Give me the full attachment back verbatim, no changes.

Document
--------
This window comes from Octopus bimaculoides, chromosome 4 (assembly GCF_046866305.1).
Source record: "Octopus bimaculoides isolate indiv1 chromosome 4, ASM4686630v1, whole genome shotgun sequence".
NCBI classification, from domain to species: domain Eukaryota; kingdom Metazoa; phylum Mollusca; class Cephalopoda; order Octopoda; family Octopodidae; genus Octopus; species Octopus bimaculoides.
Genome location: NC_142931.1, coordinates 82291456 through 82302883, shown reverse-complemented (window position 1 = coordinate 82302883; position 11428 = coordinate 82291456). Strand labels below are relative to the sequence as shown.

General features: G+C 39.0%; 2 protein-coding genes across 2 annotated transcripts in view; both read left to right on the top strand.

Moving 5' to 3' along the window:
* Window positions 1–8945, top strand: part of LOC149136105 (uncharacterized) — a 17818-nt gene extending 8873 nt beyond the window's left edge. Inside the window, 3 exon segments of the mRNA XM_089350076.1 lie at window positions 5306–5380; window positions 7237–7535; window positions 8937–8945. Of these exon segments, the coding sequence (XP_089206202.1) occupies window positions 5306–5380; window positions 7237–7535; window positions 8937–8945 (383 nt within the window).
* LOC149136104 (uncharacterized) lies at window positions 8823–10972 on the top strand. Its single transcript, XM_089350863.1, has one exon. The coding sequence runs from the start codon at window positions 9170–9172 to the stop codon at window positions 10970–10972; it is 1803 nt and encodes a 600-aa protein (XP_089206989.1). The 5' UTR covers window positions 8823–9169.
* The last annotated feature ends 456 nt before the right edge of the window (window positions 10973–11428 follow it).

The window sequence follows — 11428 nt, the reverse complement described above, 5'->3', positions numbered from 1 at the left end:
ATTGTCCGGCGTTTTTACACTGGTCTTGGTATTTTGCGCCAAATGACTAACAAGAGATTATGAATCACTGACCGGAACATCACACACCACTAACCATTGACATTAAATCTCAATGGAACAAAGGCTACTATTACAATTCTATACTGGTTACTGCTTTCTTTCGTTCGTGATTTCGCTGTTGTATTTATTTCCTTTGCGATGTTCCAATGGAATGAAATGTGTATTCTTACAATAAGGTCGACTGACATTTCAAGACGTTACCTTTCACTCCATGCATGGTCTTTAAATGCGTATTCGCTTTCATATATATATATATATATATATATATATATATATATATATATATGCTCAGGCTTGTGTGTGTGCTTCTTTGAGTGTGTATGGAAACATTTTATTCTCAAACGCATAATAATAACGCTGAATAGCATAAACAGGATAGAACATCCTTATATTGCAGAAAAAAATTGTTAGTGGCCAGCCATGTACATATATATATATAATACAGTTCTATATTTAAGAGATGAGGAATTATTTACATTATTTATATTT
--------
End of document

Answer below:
This window comes from Octopus bimaculoides, chromosome 4 (assembly GCF_046866305.1).
Source record: "Octopus bimaculoides isolate indiv1 chromosome 4, ASM4686630v1, whole genome shotgun sequence".
NCBI classification, from domain to species: domain Eukaryota; kingdom Metazoa; phylum Mollusca; class Cephalopoda; order Octopoda; family Octopodidae; genus Octopus; species Octopus bimaculoides.
Genome location: NC_142931.1, coordinates 82291456 through 82302883, shown reverse-complemented (window position 1 = coordinate 82302883; position 11428 = coordinate 82291456). Strand labels below are relative to the sequence as shown.

General features: G+C 39.0%; 2 protein-coding genes across 2 annotated transcripts in view; both read left to right on the top strand.

Moving 5' to 3' along the window:
* Window positions 1–8945, top strand: part of LOC149136105 (uncharacterized) — a 17818-nt gene extending 8873 nt beyond the window's left edge. Inside the window, 3 exon segments of the mRNA XM_089350076.1 lie at window positions 5306–5380; window positions 7237–7535; window positions 8937–8945. Of these exon segments, the coding sequence (XP_089206202.1) occupies window positions 5306–5380; window positions 7237–7535; window positions 8937–8945 (383 nt within the window).
* LOC149136104 (uncharacterized) lies at window positions 8823–10972 on the top strand. Its single transcript, XM_089350863.1, has one exon. The coding sequence runs from the start codon at window positions 9170–9172 to the stop codon at window positions 10970–10972; it is 1803 nt and encodes a 600-aa protein (XP_089206989.1). The 5' UTR covers window positions 8823–9169.
* The last annotated feature ends 456 nt before the right edge of the window (window positions 10973–11428 follow it).

The window sequence follows — 11428 nt, the reverse complement described above, 5'->3', positions numbered from 1 at the left end:
ATTGTCCGGCGTTTTTACACTGGTCTTGGTATTTTGCGCCAAATGACTAACAAGAGATTATGAATCACTGACCGGAACATCACACACCACTAACCATTGACATTAAATCTCAATGGAACAAAGGCTACTATTACAATTCTATACTGGTTACTGCTTTCTTTCGTTCGTGATTTCGCTGTTGTATTTATTTCCTTTGCGATGTTCCAATGGAATGAAATGTGTATTCTTACAATAAGGTCGACTGACATTTCAAGACGTTACCTTTCACTCCATGCATGGTCTTTAAATGCGTATTCGCTTTCATATATATATATATATATATATATATATATATATATATATATATGCTCAGGCTTGTGTGTGTGCTTCTTTGAGTGTGTATGGAAACATTTTATTCTCAAACGCATAATAATAACGCTGAATAGCATAAACAGGATAGAACATCCTTATATTGCAGAAAAAAATTGTTAGTGGCCAGCCATGTACATATATATATATAATACAGTTCTATATTTAAGAGATGAGGAATTATTTACATTATTTATATTT